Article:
Professor Emeritus, Department of Communication, University of Maryland
Taught public relations for 36 years at the University of Maryland. Authored six books and 240 other publications. Lectured in over 40 countries. Received many academic and scholarly awards, including PRSA’s Outstanding Educator Award (1989) and the Institute for Public Relations’ Pathfinder Award (1984) and Alexander Hamilton Medal (2005).
I believe that education in public relations and mastery of the ever-enlarging body of research-based knowledge in our discipline are the most important characteristics of today’s best public relations professionals. Public relations began as a trade in which anyone could claim expertise. The result was an undefined and misunderstood practice in which few practitioners took either ethics or the effectiveness of what they did seriously. Leaders such as Edward Bernays, Arthur Page, Earl Newsom, Scott Cutlip, Betsy Plank and Patrick Jackson changed public relations practice to base it one social scientific theories as well as knowledge from humanities. Academic scholars in public relations now have conducted enough high-quality research to make it both a respected profession as well as a respected academic discipline.
Based on this research, I have some to understand public relations as a strategic management function that uses communication to cultivate relationships with publics that have a stake in the behavior of the organization– either because they benefit from or are harmed by the consequences of that behavior. Public relations has value to an organization because it provides publics with whom it develops relationships a voice in management decisions that affect them. If public relations provides publics a voice in strategic decision-making, management is more likely to make socially responsible decisions. Responsible organizational behaviors, in a reciprocal manner, improve the quality of relationships with publics.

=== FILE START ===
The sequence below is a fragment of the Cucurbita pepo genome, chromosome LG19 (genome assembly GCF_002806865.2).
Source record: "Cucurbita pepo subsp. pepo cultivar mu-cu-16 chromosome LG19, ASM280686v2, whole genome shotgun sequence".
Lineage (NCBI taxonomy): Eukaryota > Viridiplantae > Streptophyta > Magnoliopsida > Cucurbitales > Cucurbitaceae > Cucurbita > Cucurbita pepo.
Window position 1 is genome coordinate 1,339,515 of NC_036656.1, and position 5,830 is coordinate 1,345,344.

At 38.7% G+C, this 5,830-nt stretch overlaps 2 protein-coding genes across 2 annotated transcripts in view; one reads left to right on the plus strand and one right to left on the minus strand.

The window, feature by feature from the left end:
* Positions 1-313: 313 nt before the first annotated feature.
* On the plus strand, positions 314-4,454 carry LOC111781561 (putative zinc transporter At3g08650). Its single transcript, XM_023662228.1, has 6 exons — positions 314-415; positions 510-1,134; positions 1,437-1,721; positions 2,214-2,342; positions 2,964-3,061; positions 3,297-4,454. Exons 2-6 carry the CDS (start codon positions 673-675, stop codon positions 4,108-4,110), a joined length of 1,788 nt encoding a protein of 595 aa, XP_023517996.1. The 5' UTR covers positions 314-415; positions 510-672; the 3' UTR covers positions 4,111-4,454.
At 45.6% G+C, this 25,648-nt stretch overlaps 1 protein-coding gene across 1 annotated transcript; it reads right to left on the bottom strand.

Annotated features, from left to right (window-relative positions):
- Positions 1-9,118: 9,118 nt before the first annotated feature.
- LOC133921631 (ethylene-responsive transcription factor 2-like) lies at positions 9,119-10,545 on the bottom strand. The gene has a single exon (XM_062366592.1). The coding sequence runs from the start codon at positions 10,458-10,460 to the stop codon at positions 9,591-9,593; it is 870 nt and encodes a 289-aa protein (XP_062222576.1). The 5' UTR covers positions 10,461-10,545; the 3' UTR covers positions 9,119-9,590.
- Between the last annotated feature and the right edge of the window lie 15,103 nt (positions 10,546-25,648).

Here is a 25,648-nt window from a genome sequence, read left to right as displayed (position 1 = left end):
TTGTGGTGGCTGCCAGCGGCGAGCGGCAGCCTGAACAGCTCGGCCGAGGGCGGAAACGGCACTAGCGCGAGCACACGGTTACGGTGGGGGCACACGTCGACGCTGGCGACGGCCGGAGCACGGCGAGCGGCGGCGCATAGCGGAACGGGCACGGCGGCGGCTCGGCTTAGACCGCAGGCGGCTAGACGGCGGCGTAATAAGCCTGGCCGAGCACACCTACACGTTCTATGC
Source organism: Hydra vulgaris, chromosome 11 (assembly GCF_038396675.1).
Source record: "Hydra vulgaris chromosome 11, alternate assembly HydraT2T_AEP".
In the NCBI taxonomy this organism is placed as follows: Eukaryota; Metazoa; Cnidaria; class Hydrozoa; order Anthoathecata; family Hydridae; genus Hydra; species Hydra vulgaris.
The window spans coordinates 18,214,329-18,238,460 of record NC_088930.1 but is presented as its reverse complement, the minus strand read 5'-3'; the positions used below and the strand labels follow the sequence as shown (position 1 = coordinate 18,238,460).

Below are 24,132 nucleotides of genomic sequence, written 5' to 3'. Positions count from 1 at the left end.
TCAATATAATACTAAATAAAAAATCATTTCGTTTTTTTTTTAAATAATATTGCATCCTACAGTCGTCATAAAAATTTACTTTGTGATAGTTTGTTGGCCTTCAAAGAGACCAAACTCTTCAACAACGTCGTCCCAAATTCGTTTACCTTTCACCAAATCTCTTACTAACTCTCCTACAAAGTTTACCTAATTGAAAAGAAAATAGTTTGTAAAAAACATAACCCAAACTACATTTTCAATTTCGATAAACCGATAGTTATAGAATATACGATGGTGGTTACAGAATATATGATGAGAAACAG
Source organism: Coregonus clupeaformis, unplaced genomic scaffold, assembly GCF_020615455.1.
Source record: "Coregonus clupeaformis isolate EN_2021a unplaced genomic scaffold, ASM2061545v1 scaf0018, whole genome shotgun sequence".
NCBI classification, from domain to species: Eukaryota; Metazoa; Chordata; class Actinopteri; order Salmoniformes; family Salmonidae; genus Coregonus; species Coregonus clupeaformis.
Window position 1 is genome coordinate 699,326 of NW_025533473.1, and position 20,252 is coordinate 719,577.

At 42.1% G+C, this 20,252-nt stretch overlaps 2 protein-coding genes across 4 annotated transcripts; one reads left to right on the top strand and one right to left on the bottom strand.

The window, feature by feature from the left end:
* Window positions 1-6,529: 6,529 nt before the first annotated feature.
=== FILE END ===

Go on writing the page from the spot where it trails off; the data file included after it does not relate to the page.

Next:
Quality relationships have both financial and non-financial value because they reduce the costs of regulation, legislation and litigation; reduce the risk of implementing decisions; and sometimes increase revenue. They also have the secondary effects of improving the reputation of an organization (what members of a public think about it) and reducing negative publicity because there are fewer bad behaviors for journalists to write about. The only way to “manage a reputation” is through managing the organizational behaviors that are reflected in that reputation.
If public relations is a process of cultivating relationships with publics, then the values of the profession should reflect a worldview that is likely to produce good relationships. I believe that the primary value of public relations is a simple one-a value I learned in the rural Midwest– that is embraced by most religions of the world, and whose absence has produced wars and civil unrest throughout human history. That value is concern for others as well as ourselves. It is reflected in what I have called the symmetrical model of public relations, which suggests that public relations should strive to balance the interests of publics with the interests of the organization.
Research also shows that organizations that interact with their publics responsibly are also the most successful. In addition, symmetrical public relations helps society at large by improving parts of the web of relationships that makes up society. The symmetrical value of concern for others as well as ourselves also makes public relations a profession. A profession, by definition, is concerned with the greater good as much or more than self-interest.
The challenge for the next generation of public relations professionals–those of you who now are members of PRSSA–is to practice public relations in this responsible way, explain its values to organizations and people in general and , as a result, gain respect for this important profession throughout the world.